Aim: To determine the prevalence and impact of dentine hypersensitivity (DH) on oral health-related quality of life (OHRQoL) in individuals receiving supportive periodontal care (SPC).
Materials and methods: One hundred and two adults receiving SPC were recruited for a cross-sectional study. Subjects were categorized into those who self-reported DH (DH1) or did not (DH0). Impact of DH on OHRQoL was assessed using the Chinese Condition-Specific Oral Impact on Daily Performance questionnaire (CS-OIDP). Evaluation of DH included tactile-stimulation followed by air-blast, and recorded using a Visual Analogue Scale (VAS).
Results: Sixty-one (59.8%) subjects self-reported DH with mean air-blast VAS score of 29.4 ± 21.3 mm and mean tactile-stimulation VAS score of 10.9 ± 14.7 mm. Fifty (49%) subjects reported impact on OHRQoL (mean CS-OIDP score = 4.7 ± 6.3). The most affected performance was cleaning the mouth (35.3%). Positive expression of DH and worse OHRQoL were associated with higher air-blast and tactile-stimulation VAS scores, and use of desensitizing agents. The minimally important difference (MID) in CS-OIDP scores was 2.0 points. Approximately 30% of the subjects reported CS-OIDP scores above the MID.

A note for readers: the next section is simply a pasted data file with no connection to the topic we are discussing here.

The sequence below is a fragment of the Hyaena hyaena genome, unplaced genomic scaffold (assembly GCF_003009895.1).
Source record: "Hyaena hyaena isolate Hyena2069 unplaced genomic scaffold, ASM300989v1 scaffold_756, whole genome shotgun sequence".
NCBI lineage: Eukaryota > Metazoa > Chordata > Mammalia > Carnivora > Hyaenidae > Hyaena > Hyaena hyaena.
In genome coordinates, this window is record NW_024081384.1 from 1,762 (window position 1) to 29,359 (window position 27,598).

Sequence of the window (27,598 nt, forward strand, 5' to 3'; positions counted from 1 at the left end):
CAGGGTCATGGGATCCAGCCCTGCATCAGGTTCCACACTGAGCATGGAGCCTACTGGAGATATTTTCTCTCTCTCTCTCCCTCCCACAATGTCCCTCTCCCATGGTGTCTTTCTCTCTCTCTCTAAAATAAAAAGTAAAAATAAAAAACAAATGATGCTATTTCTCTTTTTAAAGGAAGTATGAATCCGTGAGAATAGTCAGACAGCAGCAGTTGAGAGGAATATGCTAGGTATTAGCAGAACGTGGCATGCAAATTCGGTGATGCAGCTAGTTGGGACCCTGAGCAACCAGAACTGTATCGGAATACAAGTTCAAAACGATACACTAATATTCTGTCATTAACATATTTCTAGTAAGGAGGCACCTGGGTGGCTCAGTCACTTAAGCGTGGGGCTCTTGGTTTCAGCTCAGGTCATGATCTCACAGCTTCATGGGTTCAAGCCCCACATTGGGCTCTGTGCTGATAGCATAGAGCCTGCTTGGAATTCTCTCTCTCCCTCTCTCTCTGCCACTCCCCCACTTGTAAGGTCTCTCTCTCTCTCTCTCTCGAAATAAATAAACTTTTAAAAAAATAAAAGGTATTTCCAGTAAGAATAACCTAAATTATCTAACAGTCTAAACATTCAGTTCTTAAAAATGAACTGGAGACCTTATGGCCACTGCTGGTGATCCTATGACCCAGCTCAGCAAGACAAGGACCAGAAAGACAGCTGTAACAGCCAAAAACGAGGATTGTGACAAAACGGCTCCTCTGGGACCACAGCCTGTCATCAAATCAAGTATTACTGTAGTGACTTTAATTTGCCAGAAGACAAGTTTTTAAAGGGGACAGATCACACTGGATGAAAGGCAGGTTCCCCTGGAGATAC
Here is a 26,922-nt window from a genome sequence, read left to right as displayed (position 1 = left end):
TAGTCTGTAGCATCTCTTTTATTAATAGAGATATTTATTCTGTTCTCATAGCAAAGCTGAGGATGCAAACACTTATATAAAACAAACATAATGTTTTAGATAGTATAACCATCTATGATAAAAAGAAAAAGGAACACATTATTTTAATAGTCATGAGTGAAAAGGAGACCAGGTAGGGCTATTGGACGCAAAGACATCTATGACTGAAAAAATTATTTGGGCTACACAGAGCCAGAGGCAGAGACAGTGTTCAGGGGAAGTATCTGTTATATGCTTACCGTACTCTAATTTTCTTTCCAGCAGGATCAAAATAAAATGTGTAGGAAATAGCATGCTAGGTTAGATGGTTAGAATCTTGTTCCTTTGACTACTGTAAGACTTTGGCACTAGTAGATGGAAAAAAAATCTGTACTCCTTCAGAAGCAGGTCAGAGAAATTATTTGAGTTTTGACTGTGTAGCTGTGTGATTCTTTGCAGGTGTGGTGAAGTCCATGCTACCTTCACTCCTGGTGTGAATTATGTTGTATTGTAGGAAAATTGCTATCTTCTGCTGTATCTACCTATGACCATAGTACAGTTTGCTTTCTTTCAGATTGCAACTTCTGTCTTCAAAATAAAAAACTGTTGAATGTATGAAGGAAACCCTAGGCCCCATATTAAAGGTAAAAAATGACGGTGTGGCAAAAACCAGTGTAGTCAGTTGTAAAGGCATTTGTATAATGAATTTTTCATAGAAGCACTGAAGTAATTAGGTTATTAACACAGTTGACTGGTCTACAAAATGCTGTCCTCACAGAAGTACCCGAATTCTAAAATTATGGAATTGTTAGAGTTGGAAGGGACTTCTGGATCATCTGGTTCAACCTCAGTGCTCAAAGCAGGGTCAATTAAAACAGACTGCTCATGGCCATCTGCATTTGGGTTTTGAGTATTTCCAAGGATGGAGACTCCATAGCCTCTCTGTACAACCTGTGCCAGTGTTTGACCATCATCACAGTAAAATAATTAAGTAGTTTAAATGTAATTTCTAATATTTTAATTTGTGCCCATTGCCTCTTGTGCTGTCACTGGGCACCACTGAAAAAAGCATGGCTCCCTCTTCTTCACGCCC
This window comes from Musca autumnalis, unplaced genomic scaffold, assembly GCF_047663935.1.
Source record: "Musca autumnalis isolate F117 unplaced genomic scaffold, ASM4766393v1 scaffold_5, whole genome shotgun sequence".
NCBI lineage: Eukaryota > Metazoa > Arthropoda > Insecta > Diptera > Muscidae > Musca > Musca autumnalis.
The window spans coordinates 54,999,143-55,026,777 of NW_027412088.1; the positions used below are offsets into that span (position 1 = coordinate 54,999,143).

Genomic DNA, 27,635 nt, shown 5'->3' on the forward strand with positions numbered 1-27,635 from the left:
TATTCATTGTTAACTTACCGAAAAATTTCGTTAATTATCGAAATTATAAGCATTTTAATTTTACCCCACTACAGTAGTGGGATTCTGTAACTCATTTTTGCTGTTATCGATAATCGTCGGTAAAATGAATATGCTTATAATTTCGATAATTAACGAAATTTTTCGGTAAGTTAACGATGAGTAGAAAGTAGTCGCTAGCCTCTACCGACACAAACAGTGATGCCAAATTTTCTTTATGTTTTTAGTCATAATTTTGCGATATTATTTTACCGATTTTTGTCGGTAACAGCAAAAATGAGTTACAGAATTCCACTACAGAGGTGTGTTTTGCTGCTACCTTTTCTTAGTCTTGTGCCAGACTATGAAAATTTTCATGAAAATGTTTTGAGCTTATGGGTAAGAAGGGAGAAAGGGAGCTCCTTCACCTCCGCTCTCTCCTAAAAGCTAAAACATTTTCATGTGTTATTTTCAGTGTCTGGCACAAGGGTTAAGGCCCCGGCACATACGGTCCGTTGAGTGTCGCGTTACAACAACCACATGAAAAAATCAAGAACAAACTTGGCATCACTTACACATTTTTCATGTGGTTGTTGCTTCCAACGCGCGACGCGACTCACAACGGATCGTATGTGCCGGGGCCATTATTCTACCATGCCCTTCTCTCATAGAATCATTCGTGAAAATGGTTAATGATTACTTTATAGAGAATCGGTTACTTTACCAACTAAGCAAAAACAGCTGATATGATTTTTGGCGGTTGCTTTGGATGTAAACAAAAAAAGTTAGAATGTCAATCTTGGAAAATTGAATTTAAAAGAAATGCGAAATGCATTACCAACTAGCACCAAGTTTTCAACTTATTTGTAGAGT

Conclusions: Dentine hypersensitivity affects OHRQoL in patients undergoing SPC. The extent of impact was associated with severity of DH.
Keywords: dentine sensitivity; oral health; periodontal diseases; periodontitis; quality of life.
© 2016 John Wiley & Sons A/S. Published by John Wiley & Sons Ltd.